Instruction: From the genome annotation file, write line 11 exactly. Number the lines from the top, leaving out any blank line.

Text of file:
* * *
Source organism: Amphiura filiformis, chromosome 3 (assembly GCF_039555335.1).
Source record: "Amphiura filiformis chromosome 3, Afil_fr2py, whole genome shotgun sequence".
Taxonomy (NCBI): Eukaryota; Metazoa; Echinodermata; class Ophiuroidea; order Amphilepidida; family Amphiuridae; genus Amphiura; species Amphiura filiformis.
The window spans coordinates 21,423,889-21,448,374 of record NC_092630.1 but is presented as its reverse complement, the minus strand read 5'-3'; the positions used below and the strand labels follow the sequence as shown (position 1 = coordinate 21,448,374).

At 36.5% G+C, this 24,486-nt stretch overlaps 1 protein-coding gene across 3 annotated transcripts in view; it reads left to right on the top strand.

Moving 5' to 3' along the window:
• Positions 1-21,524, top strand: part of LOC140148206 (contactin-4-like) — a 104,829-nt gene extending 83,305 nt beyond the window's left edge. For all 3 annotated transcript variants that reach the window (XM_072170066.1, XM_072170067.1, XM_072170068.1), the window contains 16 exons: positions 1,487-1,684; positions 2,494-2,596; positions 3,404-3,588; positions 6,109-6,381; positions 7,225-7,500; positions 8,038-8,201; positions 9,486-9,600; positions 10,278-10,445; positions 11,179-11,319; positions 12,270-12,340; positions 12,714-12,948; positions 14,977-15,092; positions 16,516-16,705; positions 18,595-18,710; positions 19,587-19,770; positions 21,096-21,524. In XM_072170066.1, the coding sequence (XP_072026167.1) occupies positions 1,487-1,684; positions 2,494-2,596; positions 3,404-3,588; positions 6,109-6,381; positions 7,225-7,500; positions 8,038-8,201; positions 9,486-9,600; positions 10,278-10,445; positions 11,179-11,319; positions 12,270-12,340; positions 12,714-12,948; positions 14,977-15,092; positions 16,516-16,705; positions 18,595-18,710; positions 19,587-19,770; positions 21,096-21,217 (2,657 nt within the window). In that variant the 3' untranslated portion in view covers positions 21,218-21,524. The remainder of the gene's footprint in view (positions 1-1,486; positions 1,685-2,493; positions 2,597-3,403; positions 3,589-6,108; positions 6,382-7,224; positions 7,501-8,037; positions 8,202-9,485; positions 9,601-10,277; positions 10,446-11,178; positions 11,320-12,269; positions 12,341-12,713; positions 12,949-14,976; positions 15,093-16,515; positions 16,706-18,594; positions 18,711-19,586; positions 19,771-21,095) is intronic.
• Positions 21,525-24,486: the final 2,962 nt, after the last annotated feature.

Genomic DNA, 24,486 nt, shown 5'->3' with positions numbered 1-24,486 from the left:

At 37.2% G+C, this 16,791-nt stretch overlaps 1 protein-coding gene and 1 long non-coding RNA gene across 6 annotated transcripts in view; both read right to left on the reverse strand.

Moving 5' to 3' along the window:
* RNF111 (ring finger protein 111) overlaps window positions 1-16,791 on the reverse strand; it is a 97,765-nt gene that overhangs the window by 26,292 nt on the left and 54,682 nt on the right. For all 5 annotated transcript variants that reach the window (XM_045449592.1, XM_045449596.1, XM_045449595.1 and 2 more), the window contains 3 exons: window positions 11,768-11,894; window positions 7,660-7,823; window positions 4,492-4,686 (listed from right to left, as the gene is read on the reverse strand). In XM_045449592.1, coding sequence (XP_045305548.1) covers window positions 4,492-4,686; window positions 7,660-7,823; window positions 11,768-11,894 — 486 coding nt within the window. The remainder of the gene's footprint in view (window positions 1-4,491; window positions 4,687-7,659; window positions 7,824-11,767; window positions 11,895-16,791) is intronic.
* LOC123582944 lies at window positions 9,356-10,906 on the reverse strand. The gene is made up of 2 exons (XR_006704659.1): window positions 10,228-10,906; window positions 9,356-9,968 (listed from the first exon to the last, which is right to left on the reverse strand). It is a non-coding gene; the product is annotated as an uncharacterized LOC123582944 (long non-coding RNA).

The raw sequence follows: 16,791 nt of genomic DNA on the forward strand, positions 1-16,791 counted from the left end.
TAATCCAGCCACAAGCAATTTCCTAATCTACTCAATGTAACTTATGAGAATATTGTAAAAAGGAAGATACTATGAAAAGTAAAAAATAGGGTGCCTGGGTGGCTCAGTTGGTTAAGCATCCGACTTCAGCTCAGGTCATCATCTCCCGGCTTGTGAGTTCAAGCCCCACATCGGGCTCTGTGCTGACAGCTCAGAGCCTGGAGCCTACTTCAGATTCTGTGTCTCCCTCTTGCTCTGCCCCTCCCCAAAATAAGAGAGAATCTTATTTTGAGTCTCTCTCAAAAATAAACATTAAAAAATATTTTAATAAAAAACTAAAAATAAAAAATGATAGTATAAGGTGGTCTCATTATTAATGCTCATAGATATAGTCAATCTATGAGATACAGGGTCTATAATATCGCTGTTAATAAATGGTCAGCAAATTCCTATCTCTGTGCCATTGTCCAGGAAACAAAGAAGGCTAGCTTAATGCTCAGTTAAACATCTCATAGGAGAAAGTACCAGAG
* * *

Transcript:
Moving 5' to 3' along the window: